Overcoming the Returns Challenge
E-commerce returns are one of the biggest logistics challenges facing retailers today. Retailers can lose up to a massive £60bn per year trying to overcome the complexities of managing a reverse supply chain*. The main problem being that returns provide little visibility to the retailer. Being left in the dark over what’s being returned and why until it arrives can lead to wide gaps in the supply chain, leaving many playing ‘catch up’.
Right now, retailers are gearing up for a Christmas like no other. The on-going pandemic and threat of further lockdowns mean consumers are less likely to hit the shops than before, opting to do their shopping online instead. Any surge in deliveries mean a surge in returns – one does not operate without the other. 42% of shoppers returned something in the last year and some suggest up to a third of margins can be lost if the returns process is neglected*. Retailers must act now to ensure they have the right measures in place.
Returns options which will delight online shoppers
Online shopping leaves customers with no way of physically seeing, touching or trying on items before they buy them, so it is no surprise returns are important to customers. As many as 78% check the returns policy before making a purchase*. As such, they want to know it will be as easy to return an item as it was to order it. This means retailers must provide a range of returns options which slot seamlessly into busy lives, such as courier collection or in-store drop off. Giving customers more control over how they return items means they can pick the one that works best for them, helping to reduce those much-dreaded abandoned baskets.
Having chosen their preferred way of returning the item, consumers then expect regular updates on their shipment, their number one concern being ‘When can I expect my refund?’. Having maximum visibility over all your shipments will be essential in providing your customers with the information they require and will leave you dealing with less queries. Better tracking will also help you anticipate potential hold ups or issues in your supply chain meaning you can source extra contingency in the areas you need it most, helping to avoid costly delays.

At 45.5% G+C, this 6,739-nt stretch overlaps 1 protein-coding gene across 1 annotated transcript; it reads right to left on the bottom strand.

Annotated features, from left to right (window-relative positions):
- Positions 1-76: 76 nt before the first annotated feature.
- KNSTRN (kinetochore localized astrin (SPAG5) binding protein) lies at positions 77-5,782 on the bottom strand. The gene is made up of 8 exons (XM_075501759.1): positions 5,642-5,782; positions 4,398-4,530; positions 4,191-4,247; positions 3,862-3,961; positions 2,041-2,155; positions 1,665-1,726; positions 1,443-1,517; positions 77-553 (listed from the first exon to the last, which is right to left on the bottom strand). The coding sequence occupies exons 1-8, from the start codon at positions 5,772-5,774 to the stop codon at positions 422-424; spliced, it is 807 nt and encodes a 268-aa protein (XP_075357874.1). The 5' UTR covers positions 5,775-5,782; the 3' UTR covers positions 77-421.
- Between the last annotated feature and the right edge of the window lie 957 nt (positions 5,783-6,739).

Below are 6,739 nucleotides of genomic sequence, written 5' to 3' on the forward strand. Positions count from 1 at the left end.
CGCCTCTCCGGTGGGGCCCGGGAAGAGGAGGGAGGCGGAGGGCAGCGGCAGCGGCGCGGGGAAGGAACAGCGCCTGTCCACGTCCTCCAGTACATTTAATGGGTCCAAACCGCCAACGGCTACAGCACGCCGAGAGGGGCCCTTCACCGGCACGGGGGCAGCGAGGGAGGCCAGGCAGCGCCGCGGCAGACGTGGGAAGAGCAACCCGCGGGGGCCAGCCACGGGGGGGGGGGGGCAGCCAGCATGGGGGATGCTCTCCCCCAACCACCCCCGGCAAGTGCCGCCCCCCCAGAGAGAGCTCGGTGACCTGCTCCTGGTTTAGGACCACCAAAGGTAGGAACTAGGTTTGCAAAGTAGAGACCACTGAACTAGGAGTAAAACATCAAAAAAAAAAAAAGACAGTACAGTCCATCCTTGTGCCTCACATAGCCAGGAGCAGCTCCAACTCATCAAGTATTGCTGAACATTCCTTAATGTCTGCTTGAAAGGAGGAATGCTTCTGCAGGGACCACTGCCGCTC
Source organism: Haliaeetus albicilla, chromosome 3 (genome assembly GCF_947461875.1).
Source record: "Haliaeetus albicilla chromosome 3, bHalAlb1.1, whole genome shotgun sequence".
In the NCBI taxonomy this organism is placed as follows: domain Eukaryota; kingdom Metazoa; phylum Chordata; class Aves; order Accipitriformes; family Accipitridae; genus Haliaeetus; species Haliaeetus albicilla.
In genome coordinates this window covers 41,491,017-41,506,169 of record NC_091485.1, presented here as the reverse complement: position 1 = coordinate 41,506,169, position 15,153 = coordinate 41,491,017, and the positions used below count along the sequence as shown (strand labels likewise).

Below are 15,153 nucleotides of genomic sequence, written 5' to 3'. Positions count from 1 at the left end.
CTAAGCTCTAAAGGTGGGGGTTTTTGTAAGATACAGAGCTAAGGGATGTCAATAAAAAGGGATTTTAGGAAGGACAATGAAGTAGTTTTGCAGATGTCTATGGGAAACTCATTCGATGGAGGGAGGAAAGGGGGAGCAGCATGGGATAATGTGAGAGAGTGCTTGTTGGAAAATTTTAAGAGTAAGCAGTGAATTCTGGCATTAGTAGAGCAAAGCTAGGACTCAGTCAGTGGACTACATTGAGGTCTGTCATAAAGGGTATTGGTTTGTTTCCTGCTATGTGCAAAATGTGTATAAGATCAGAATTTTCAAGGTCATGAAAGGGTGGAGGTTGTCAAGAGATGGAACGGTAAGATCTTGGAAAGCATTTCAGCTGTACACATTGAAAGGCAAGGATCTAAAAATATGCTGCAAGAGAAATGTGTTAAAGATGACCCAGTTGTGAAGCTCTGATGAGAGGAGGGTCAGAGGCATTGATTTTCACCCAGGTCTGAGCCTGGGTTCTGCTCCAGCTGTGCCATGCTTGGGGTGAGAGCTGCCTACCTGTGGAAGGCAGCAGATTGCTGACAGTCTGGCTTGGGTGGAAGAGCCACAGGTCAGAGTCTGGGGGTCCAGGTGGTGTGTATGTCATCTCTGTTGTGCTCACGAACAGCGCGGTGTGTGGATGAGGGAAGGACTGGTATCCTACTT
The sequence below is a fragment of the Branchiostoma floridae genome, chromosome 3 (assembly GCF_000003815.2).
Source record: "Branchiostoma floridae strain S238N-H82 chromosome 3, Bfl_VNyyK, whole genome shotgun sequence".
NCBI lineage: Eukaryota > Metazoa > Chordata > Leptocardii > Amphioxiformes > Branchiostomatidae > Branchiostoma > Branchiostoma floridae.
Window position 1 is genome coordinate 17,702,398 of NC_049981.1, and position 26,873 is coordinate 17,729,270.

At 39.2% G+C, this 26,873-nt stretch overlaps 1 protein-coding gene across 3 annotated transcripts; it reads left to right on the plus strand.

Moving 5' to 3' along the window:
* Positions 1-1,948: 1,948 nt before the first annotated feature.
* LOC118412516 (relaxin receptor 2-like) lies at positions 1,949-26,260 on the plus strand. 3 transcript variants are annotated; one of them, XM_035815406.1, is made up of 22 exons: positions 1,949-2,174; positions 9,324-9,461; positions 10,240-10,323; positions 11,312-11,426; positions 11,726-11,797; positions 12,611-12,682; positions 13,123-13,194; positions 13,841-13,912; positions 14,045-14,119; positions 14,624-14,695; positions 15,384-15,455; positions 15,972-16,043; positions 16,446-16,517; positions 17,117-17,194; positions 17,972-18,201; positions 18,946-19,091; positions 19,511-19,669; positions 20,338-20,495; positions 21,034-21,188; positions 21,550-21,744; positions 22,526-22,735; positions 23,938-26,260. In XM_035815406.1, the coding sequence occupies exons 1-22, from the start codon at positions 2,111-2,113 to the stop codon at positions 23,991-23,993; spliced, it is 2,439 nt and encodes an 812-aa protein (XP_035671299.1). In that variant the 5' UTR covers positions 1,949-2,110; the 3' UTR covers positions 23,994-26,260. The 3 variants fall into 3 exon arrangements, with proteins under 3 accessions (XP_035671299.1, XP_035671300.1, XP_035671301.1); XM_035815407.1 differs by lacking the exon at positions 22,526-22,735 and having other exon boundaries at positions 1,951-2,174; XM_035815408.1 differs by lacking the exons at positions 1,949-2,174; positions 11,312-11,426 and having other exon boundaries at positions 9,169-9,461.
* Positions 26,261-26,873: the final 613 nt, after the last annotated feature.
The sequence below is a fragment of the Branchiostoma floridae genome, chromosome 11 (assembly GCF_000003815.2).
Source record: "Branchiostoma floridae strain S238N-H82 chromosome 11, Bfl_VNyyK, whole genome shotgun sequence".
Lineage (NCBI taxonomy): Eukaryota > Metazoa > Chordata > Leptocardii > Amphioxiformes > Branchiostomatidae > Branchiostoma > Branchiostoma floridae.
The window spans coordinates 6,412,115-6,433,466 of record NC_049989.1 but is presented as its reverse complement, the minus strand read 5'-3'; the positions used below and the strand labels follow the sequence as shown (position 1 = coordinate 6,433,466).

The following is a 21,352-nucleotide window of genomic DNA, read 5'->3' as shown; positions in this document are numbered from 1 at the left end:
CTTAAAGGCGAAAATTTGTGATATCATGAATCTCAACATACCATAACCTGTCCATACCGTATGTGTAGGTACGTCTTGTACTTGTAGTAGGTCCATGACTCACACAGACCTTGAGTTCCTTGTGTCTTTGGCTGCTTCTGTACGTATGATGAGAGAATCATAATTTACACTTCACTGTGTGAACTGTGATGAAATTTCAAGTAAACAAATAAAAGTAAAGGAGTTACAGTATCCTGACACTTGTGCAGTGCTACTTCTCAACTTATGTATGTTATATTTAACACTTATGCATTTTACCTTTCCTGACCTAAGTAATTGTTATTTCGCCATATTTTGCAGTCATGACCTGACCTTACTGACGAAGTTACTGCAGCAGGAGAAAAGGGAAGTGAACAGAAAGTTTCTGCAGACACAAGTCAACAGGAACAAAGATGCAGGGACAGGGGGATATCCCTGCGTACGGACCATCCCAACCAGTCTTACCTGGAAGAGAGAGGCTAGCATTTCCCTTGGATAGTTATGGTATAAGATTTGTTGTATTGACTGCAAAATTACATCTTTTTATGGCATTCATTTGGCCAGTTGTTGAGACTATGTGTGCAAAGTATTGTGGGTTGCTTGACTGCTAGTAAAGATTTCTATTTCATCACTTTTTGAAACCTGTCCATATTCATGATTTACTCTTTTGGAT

Cracking the international returns challenge
Duty and tax implications as well as varying consumer behaviours make cross-border returns a much harder nut to crack. Some international markets are particularly sensitive to returns. 77% of shoppers in Spain say an easier returns process would encourage them to shop with a retailer, in China this number increases to 85%*. Retailers must take the time to understand their international markets and tailor their returns accordingly.
The area where it is easiest to become unstuck is around duty payments and documentation. Not having the right documentation could risk a hefty fine. Putting the right measures in place to avoid this is essential, especially for retailers who might already be operating on tight margins.
Consumers want to avoid any nasty surprises too, so 68% of them now check if any duties are to be paid*. Retailers can help alleviate this anxiety for their customers by adopting a more transparent approach. Whether they choose to include the duty payment in the overall purchase price, or provide an estimate of what will be due on delivery – showing that you have considered their concerns as part of your returns process will go a long way in reassuring international customers.
A simple and cost-effective solution to help shed light on returns
For a successful process, returns need to be an integrated, fully branded part of the customer experience. Retailers need to provide a range of convenient returns options for their customers. They need to be flexible and agile enough to grow with demand, whilst still providing the same level of service to their customers no matter where they are in the world. Using complex returns logistics as a barrier to prevent returns is no longer an option. Instead, retailers need to find a cost-effective solution to provide the best consumer experience whilst minimising the operational impact to them.
For many retailers, the solution is to work with multiple carriers. Doing so means you can access the range of services that the consumer requires, and it also provides that extra safety net for you should any problems arise. Working with a multi-carrier and logistics expert would further reduce the operational pressures by managing pick-up times, contracts and carrier relationships on the retailer’s behalf under one cost. Partnering this with technology which allows better supply chain visibility will ensure that retailers can easily track their shipments and identify bottlenecks early enough to respond – finally shedding light on the returns process.
*IMRG returns review 2020
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